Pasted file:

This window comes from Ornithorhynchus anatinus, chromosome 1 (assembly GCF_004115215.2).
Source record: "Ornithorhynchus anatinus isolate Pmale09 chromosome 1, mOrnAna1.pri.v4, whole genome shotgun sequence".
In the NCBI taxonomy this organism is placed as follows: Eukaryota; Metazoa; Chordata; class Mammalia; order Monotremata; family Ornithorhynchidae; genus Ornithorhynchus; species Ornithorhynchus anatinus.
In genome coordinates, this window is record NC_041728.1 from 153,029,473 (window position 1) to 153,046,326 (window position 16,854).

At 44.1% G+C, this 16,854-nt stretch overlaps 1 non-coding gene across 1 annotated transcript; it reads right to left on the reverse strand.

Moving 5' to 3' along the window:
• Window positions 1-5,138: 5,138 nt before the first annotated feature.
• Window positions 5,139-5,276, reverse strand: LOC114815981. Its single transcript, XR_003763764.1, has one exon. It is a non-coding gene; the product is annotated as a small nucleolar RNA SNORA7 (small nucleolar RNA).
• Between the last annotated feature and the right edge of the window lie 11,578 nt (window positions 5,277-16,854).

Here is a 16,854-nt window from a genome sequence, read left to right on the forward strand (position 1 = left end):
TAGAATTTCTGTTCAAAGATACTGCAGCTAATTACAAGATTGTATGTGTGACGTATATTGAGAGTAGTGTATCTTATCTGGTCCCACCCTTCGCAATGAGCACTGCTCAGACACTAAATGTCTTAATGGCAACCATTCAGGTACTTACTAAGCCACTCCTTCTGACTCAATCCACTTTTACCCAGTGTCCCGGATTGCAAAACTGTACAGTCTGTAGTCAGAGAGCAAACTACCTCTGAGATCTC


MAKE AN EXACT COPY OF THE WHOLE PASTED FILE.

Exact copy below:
This window comes from Ornithorhynchus anatinus, chromosome 1 (assembly GCF_004115215.2).
Source record: "Ornithorhynchus anatinus isolate Pmale09 chromosome 1, mOrnAna1.pri.v4, whole genome shotgun sequence".
In the NCBI taxonomy this organism is placed as follows: Eukaryota; Metazoa; Chordata; class Mammalia; order Monotremata; family Ornithorhynchidae; genus Ornithorhynchus; species Ornithorhynchus anatinus.
In genome coordinates, this window is record NC_041728.1 from 153,029,473 (window position 1) to 153,046,326 (window position 16,854).

At 44.1% G+C, this 16,854-nt stretch overlaps 1 non-coding gene across 1 annotated transcript; it reads right to left on the reverse strand.

Moving 5' to 3' along the window:
• Window positions 1-5,138: 5,138 nt before the first annotated feature.
• Window positions 5,139-5,276, reverse strand: LOC114815981. Its single transcript, XR_003763764.1, has one exon. It is a non-coding gene; the product is annotated as a small nucleolar RNA SNORA7 (small nucleolar RNA).
• Between the last annotated feature and the right edge of the window lie 11,578 nt (window positions 5,277-16,854).

Here is a 16,854-nt window from a genome sequence, read left to right on the forward strand (position 1 = left end):
TAGAATTTCTGTTCAAAGATACTGCAGCTAATTACAAGATTGTATGTGTGACGTATATTGAGAGTAGTGTATCTTATCTGGTCCCACCCTTCGCAATGAGCACTGCTCAGACACTAAATGTCTTAATGGCAACCATTCAGGTACTTACTAAGCCACTCCTTCTGACTCAATCCACTTTTACCCAGTGTCCCGGATTGCAAAACTGTACAGTCTGTAGTCAGAGAGCAAACTACCTCTGAGATCTC